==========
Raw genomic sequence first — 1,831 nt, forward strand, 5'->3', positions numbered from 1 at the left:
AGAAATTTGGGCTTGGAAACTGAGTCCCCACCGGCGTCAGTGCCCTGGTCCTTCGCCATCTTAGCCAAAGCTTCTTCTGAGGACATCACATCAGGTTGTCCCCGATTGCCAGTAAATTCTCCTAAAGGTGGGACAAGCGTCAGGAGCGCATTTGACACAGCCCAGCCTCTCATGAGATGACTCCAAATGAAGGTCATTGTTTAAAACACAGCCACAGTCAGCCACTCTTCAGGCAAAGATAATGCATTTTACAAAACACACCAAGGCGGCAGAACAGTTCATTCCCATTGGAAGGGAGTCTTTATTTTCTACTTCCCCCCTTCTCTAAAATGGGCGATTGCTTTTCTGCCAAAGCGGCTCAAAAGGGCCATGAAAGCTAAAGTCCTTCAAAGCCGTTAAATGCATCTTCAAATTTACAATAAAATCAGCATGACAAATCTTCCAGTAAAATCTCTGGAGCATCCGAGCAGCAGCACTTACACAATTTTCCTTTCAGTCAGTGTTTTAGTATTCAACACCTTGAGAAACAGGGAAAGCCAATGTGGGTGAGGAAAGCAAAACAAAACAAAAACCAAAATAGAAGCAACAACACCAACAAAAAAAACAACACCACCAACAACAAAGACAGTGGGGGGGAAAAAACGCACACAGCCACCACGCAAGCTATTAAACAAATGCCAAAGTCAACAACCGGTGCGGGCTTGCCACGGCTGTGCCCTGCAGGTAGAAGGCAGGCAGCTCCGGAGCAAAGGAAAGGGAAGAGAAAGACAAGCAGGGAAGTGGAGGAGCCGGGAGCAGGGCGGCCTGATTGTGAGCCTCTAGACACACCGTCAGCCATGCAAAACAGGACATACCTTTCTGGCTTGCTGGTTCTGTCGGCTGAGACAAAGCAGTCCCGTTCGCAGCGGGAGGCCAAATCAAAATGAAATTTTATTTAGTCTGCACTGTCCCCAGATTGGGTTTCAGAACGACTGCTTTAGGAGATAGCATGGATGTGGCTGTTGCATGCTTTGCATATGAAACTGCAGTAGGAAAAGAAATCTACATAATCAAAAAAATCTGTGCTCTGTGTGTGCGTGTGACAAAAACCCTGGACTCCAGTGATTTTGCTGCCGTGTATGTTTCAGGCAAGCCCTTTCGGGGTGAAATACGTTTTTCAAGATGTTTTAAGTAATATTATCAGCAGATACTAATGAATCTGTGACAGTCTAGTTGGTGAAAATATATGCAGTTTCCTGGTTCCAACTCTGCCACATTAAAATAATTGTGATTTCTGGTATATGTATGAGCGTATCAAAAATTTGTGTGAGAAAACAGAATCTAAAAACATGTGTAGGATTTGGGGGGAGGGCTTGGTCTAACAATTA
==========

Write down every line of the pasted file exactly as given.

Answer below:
Raw genomic sequence first — 1,831 nt, forward strand, 5'->3', positions numbered from 1 at the left:
AGAAATTTGGGCTTGGAAACTGAGTCCCCACCGGCGTCAGTGCCCTGGTCCTTCGCCATCTTAGCCAAAGCTTCTTCTGAGGACATCACATCAGGTTGTCCCCGATTGCCAGTAAATTCTCCTAAAGGTGGGACAAGCGTCAGGAGCGCATTTGACACAGCCCAGCCTCTCATGAGATGACTCCAAATGAAGGTCATTGTTTAAAACACAGCCACAGTCAGCCACTCTTCAGGCAAAGATAATGCATTTTACAAAACACACCAAGGCGGCAGAACAGTTCATTCCCATTGGAAGGGAGTCTTTATTTTCTACTTCCCCCCTTCTCTAAAATGGGCGATTGCTTTTCTGCCAAAGCGGCTCAAAAGGGCCATGAAAGCTAAAGTCCTTCAAAGCCGTTAAATGCATCTTCAAATTTACAATAAAATCAGCATGACAAATCTTCCAGTAAAATCTCTGGAGCATCCGAGCAGCAGCACTTACACAATTTTCCTTTCAGTCAGTGTTTTAGTATTCAACACCTTGAGAAACAGGGAAAGCCAATGTGGGTGAGGAAAGCAAAACAAAACAAAAACCAAAATAGAAGCAACAACACCAACAAAAAAAACAACACCACCAACAACAAAGACAGTGGGGGGGAAAAAACGCACACAGCCACCACGCAAGCTATTAAACAAATGCCAAAGTCAACAACCGGTGCGGGCTTGCCACGGCTGTGCCCTGCAGGTAGAAGGCAGGCAGCTCCGGAGCAAAGGAAAGGGAAGAGAAAGACAAGCAGGGAAGTGGAGGAGCCGGGAGCAGGGCGGCCTGATTGTGAGCCTCTAGACACACCGTCAGCCATGCAAAACAGGACATACCTTTCTGGCTTGCTGGTTCTGTCGGCTGAGACAAAGCAGTCCCGTTCGCAGCGGGAGGCCAAATCAAAATGAAATTTTATTTAGTCTGCACTGTCCCCAGATTGGGTTTCAGAACGACTGCTTTAGGAGATAGCATGGATGTGGCTGTTGCATGCTTTGCATATGAAACTGCAGTAGGAAAAGAAATCTACATAATCAAAAAAATCTGTGCTCTGTGTGTGCGTGTGACAAAAACCCTGGACTCCAGTGATTTTGCTGCCGTGTATGTTTCAGGCAAGCCCTTTCGGGGTGAAATACGTTTTTCAAGATGTTTTAAGTAATATTATCAGCAGATACTAATGAATCTGTGACAGTCTAGTTGGTGAAAATATATGCAGTTTCCTGGTTCCAACTCTGCCACATTAAAATAATTGTGATTTCTGGTATATGTATGAGCGTATCAAAAATTTGTGTGAGAAAACAGAATCTAAAAACATGTGTAGGATTTGGGGGGAGGGCTTGGTCTAACAATTA